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Jakob Voß
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XML::Struct::Reader - Read XML streams into XML data structures


version 0.23


    my $reader = XML::Struct::Reader->new( from => "file.xml" );
    my $data   = $reader->read;


This module reads an XML stream (via XML::LibXML::Reader) into XML::Struct/MicroXML data structures.


read = readNext ( [ $stream ] [, $path ] )

Read the next XML element from a stream. If no path option is specified, the reader's path option is used ("*" by default, first matching the root, then every other element).

readDocument( [ $stream ] [, $path ] )

Read an entire XML document. In contrast to read/readNext, this method always reads the entire stream. The return value is the first element (that is the root element by default) in scalar context and a list of elements in array context. Multiple elements can be returned for instance when a path was specified to select document fragments.

readElement( [ $stream ] )

Read an XML element from a stream and return it as array reference with element name, attributes, and child elements. In contrast to method read, this method expects the stream to be at an element node ($stream->nodeType == 1) or bad things might happed.

readAttributes( [ $stream ] )

Read all XML attributes from a stream and return a (possibly empty) hash reference.

readContent( [ $stream ] )

Read all child elements of an XML element and return the result as (possibly empty) array reference. Significant whitespace is only included if option whitespace is enabled.



A source to read from. Possible values include a string or string reference with XML data, a filename, an URL, a file handle, instances of XML::LibXML::Document or XML::LibXML::Element, and a hash reference with options passed to XML::LibXML::Reader.


A XML::LibXML::Reader to read from. If no stream has been defined, one must pass a stream parameter to the read... methods. Setting a source with option from automatically sets a stream.


Include attributes (enabled by default). If disabled, the representation of an XML element will be

   [ $name => \@children ]

instead of

   [ $name => \%attributes, \@children ]

Optional path expression to be used as default value when calling read. Pathes must either be absolute (starting with "/") or consist of a single element name. The special name "*" matches all element names.

A path is a very reduced form of an XPath expressions (no axes, no "..", no node tests, // only at the start...). Namespaces are not supported yet.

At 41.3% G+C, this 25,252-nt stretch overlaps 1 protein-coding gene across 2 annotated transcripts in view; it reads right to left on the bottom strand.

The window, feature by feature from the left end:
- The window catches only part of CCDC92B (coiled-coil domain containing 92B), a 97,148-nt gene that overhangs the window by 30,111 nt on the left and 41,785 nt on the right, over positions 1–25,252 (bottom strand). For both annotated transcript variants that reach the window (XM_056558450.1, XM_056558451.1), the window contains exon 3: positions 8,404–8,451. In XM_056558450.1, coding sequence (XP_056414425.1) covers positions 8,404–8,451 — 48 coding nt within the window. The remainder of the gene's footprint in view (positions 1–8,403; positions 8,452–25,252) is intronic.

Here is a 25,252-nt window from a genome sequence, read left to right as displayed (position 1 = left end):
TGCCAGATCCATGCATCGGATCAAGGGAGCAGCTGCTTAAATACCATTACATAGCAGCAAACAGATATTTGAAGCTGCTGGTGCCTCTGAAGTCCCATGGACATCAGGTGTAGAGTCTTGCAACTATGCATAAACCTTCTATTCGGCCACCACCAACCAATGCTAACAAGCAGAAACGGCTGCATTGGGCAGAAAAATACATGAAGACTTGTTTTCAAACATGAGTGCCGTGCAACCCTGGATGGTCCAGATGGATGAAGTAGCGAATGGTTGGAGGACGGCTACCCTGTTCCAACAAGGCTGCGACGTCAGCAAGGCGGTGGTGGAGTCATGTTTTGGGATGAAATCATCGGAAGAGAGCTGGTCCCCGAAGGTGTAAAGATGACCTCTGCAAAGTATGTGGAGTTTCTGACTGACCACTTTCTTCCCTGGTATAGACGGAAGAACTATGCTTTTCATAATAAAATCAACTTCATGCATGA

Include ignorable whitespace as text elements (disabled by default)


Define how XML namespaces should be processed. By default (value 'keep'), this document:

      <x:foo xmlns:x="http://example.org/" bar="doz" />

is transformed to this structure, keeping namespace prefixes and declarations as unprocessed element names and attributes:

    [ 'doc', {}, [
          'x:foo', {
              'bar' => 'doz',
              'xmlns:x' => 'http://example.org/'

Setting this option to 'strip' will remove all namespace prefixes and namespace declaration attributes, so the result would be:

    [ 'doc', {}, [
          'foo', {
              'bar' => 'doz'

Setting this option to 'disallow' results in an error when namespace prefixes or declarations are read.

Expanding namespace URIs ('expand') is not supported yet.


Convert XML to simple key-value structure as known from XML::Simple.


Only transform to a given depth. All elements below the given depth are returned unmodified (not cloned) as ordered XML:

    $data = simpleXML($xml, depth => 2)
    $content = $data->{x}->{y}; # array or scalar (if existing)

This option is useful for instance to access document-oriented XML embedded in data oriented XML.

Use any negative or non-numeric value for unlimited depth. The root element only counts as one level if option root is enabled. Depth zero (and depth one if with root) are only supported experimentally!


These options are only relevant when option simple is true. See XML::Struct::Simple for documentation.


Jakob Voß


This software is copyright (c) 2014 by Jakob Voß.

This is free software; you can redistribute it and/or modify it under the same terms as the Perl 5 programming language system itself.